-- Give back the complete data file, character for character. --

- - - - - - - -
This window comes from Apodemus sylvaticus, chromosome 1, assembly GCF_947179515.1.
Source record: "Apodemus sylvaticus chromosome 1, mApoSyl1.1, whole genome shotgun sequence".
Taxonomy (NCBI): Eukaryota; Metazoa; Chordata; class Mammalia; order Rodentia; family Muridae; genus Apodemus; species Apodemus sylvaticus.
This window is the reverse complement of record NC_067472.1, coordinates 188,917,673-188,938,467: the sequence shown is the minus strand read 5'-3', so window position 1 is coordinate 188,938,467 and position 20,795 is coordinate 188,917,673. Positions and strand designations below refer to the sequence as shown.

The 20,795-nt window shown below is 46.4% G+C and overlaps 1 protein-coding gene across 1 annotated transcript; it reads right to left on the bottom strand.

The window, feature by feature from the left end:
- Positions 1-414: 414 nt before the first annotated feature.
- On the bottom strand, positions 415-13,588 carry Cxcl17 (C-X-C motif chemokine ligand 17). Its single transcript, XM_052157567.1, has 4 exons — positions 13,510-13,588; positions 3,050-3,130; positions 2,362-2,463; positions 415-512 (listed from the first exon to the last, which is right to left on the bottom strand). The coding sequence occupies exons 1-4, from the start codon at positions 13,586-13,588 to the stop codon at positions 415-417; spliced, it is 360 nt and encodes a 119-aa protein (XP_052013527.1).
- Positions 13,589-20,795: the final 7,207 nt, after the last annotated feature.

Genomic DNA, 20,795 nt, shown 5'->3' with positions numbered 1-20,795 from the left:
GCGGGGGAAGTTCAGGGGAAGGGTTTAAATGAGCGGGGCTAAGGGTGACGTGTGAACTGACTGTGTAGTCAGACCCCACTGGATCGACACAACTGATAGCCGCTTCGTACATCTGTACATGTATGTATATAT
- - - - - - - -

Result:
This window comes from Apodemus sylvaticus, chromosome 1, assembly GCF_947179515.1.
Source record: "Apodemus sylvaticus chromosome 1, mApoSyl1.1, whole genome shotgun sequence".
Taxonomy (NCBI): Eukaryota; Metazoa; Chordata; class Mammalia; order Rodentia; family Muridae; genus Apodemus; species Apodemus sylvaticus.
This window is the reverse complement of record NC_067472.1, coordinates 188,917,673-188,938,467: the sequence shown is the minus strand read 5'-3', so window position 1 is coordinate 188,938,467 and position 20,795 is coordinate 188,917,673. Positions and strand designations below refer to the sequence as shown.

The 20,795-nt window shown below is 46.4% G+C and overlaps 1 protein-coding gene across 1 annotated transcript; it reads right to left on the bottom strand.

The window, feature by feature from the left end:
- Positions 1-414: 414 nt before the first annotated feature.
- On the bottom strand, positions 415-13,588 carry Cxcl17 (C-X-C motif chemokine ligand 17). Its single transcript, XM_052157567.1, has 4 exons — positions 13,510-13,588; positions 3,050-3,130; positions 2,362-2,463; positions 415-512 (listed from the first exon to the last, which is right to left on the bottom strand). The coding sequence occupies exons 1-4, from the start codon at positions 13,586-13,588 to the stop codon at positions 415-417; spliced, it is 360 nt and encodes a 119-aa protein (XP_052013527.1).
- Positions 13,589-20,795: the final 7,207 nt, after the last annotated feature.

Genomic DNA, 20,795 nt, shown 5'->3' with positions numbered 1-20,795 from the left:
GCGGGGGAAGTTCAGGGGAAGGGTTTAAATGAGCGGGGCTAAGGGTGACGTGTGAACTGACTGTGTAGTCAGACCCCACTGGATCGACACAACTGATAGCCGCTTCGTACATCTGTACATGTATGTATATAT